Posts Tagged ‘foils’
Whether or not foiling kiteboards make it to the Tokyo 2020 Games, long time US sailboarder Steve Bodner is doing his best to get to the top of the heap in the fastest-developing sailing discipline in history. Here’s his update (and watch the sort-of video accompaniment here):
Progress, it doesn’t come easy or fast but when you least expect it. Sometimes it doesn’t seem to come at all despite everything you’d hoped for. The important thing, is to keep moving forward.
I’ve been on the kite foil now for just over 18 months, jump starting into the new discipline just after having learned how to kite a year before that. The transition to foiling wasn’t swift, but now that I’ve got some time on the water, things are becoming easier. It’s an amazing feeling, a total game changer from the previous 30 years of sailing and windsurfing. I’ve gone from barely kiting to getting most of my sessions on the foil. It took me most of last year to learn how to foil and most of this year learning to go downwind comfortably. The sport remains awesome yet humbling in so many ways. I can foil in most conditions from 10-24 knots. However, all that changes when you line up on the race course, especially in San Francisco.
This past August, the Hydrofoil Pro Tour came back to San Francisco for the second time. Last year I entered knowing that it would be a huge learning curve just trying to get around the course, and I barely made it. I found my weaknesses and made huge strides over last year going downwind. This year, the middle of the fleet is now where the top of the fleet was last year (making most of their transitions), and the top guys are now going around the course 20-30% faster with the improved gear. It’s a fast-moving discipline and an even faster moving fleet. I was just one of two guys still using tube kites. Its no excuse for still not being able to tack but this is a sport where you need to devote time to improve your skills and keep up with the equipment just to make it around the course, a difficult proposition for anyone coming up through the fleet.
I still can’t make a tack. My gybes, while getting better, still end up like some story of roadrunner cartoon running off a cliff and falling into the abyss. All that recovery time puts me back in the fleet and outside the time limit for an official score. I know it’s just a matter of time ’till it comes, but all the meanwhile, getting DNF’s in the score sheet is getting pretty depressing. I keep reminding myself it’s all about the journey. As I look back at my windsurf racing career, there was a lot of time spent in the back of the fleet at international regattas getting up to speed and gaining experience. I was never the fastest or the most talented but I stuck with it the longest and the persistence eventually paid off. Now that I’m in a similar position, it’s hard to see the progress when you’ve tasted success. Full story over at my blog.
Onward & upward,
August 25th, 2016 by admin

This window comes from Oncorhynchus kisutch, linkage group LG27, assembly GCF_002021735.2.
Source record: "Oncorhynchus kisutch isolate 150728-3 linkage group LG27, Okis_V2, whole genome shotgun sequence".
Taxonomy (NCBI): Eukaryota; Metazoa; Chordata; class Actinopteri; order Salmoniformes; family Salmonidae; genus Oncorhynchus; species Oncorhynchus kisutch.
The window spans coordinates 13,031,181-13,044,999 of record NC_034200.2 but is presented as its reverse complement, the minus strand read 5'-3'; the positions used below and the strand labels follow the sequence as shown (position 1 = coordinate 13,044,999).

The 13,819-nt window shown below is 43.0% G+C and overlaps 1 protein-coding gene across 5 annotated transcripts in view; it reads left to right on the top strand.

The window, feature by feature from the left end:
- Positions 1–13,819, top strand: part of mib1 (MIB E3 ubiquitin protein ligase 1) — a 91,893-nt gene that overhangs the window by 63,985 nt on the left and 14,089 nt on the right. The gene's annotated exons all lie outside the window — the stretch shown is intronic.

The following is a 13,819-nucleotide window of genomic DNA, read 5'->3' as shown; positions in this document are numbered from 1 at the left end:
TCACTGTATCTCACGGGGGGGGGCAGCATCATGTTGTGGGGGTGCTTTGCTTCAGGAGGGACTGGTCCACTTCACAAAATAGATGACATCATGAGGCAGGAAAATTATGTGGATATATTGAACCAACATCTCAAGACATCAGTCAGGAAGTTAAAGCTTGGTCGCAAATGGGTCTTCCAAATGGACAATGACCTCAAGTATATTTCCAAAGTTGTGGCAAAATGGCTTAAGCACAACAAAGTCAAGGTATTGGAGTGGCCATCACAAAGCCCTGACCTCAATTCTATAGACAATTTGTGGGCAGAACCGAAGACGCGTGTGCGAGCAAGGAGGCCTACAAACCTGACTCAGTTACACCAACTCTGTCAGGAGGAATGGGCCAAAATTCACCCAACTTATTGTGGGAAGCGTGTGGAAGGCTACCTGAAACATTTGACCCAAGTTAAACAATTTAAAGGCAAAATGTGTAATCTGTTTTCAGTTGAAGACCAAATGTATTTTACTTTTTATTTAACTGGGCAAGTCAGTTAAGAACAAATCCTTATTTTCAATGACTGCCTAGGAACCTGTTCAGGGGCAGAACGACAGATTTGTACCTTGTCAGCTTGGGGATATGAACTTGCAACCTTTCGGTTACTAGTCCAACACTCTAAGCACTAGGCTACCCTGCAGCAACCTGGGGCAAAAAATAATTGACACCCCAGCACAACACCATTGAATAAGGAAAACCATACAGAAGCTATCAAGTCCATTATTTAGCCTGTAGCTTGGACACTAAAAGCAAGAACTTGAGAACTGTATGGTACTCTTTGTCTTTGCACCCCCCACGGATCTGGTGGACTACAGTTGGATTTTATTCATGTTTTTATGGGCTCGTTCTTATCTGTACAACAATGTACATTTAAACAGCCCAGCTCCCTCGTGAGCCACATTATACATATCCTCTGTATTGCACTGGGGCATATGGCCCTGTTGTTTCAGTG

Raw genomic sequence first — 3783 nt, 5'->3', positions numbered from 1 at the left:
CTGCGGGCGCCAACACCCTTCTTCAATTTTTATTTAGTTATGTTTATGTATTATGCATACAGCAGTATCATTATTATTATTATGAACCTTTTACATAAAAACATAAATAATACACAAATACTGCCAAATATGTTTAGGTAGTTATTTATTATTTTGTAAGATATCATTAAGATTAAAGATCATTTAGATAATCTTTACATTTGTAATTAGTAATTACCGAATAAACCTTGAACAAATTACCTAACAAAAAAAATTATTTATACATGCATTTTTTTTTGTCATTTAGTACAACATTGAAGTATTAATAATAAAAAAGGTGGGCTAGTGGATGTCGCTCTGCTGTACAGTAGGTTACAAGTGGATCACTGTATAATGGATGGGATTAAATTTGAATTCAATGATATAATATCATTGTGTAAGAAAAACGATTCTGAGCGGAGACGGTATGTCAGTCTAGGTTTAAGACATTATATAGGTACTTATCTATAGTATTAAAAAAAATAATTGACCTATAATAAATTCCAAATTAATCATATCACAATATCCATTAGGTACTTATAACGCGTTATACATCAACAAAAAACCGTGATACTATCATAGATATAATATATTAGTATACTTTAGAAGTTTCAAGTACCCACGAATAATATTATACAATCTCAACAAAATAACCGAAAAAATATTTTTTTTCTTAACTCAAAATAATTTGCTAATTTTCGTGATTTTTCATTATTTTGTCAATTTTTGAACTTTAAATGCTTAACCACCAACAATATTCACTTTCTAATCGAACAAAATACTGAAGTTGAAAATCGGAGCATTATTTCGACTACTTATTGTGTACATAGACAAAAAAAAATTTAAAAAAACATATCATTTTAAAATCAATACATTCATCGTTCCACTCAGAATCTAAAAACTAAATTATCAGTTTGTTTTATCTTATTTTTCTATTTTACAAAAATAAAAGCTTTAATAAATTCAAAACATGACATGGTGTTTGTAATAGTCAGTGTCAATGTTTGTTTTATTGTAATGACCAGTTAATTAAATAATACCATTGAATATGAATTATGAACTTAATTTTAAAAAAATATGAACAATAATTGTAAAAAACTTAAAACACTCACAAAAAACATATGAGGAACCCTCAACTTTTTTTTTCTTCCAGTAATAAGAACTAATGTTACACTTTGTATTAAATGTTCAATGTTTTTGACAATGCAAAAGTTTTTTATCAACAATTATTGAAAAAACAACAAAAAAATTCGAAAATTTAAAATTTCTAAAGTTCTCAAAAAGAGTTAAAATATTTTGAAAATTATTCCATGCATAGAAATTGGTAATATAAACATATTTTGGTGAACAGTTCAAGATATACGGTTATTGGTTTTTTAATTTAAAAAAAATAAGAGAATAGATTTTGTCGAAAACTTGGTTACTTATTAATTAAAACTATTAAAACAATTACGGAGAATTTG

If the America’s Cup were a one-design battle, we’d likely see the awesomely talented Pete Burling and his ETNZ boys run away with it, just as Pete has done against largely the same competitors in the past few years of Moth and 49er racing. But even the highly restricted AC50 box rule allows enough design differences to likely take the ultimate prize out of the hands of the skippers, and the likeliest winner will be the team that can figure out how to get the most out of their foils, aero, and wing controls.
With variable ride control (à la the Moth) and changing foil shapes banned, designers tell us that variable foil bend characteristics may prove the key to the top speed puzzle. You can see just how much bend the Oracle Team USA trial horse is putting into their foils, as seen above and shot the other day in Bermuda. There’s plenty of carbon bending knowledge inside the sport – see Moth, Finn masts, for example – but could the importance of flexi-foils mean the F-1 connected design team at BAR have a real head start? After all, Formula One has been playing around with variable bend issues for a long time, most recently earlier this year.
Iron pumpers will recognize from whence comes our story title. For the rest of you, clicky.
June 20th, 2016 by admin
April in Charleston is one of the world’s sweetest sailing destinations, and as you may already know, it ain’t all about Charleston Race Week! The weekend before the big event is a mess of racers who do not give a shit what your PHRF number is, or how many inches of prebend you carry in your stick – no, they’re all about speed, speed, and more speed (with some partying mixed in).
It’s the fourth running of the Charleston Fort 2 Battery, founded with the help of Sailing Anarchy in 2014 and already at over 80 racers in 2015, just its second year. For this race, if you can’t hit 20-plus in your boat, you may as well grab a camera and join hundreds of spectators who fill the harbor rain or shine. 4KSB’s need not apply.
Hardworking founder and anarchist Tim Fitzgerald pulled in some ‘sweet’ sponsors to fule the beach bonfire party – Sweetwater Brewing and Charleston Distillers are on board for the libations, as is Holy City Helicopters for the aerial shots.
Last year over 5000 people tuned in as Sailing Anarchy brought the race to you LIVE and you can see it again this year if you’ve got 20 minutes and an internet connection. It’s like no sailing you’ve ever seen before and it happens fast! There were high speed wrecks, a destroyed catamaran, some bruised moth pilots and PLENTY of wind.
The 2016 F2B also scores a ‘world first’ for any sailing sprint race – just like a marathon or Ironman, all competitors will be ‘chip-timed’ for perfect accuracy, so you’ll see the results the instant they cross the finish line.
On Fort 2 Battery weekend, James Island will become the first place to hold a mixed-foil regatta, when the moths and kites go head to head Friday on the slalom course, with course racing over the weekend. From local talk it sounds like many plan to spectate the 60mph closing speeds and 30mph NASCAR style wipeouts when some of the fastest sailors in the country go head to head with few rules. We don’t even know what to expect, but if racers decide to weaponize you could see mothies running over downed kiters, and kiters boosting to chop moth sails to bits with their foils. The possibilities are endless and you may be seeing the start of something new.
Mac Dickson photo.
March 21st, 2016 by admin
One of the things you try not to think too much about when you’re sailing a GC32 cat is the foils. It’s the same way surfers in Western Australia or South Africa avoid thinking about the 5 meter-sharks swimming beneath them; and a modern cat’s foils are at least as dangerous as a Great White. And now, they’ve taken first blood out of one of the world’s top sailors in Quiberon, France.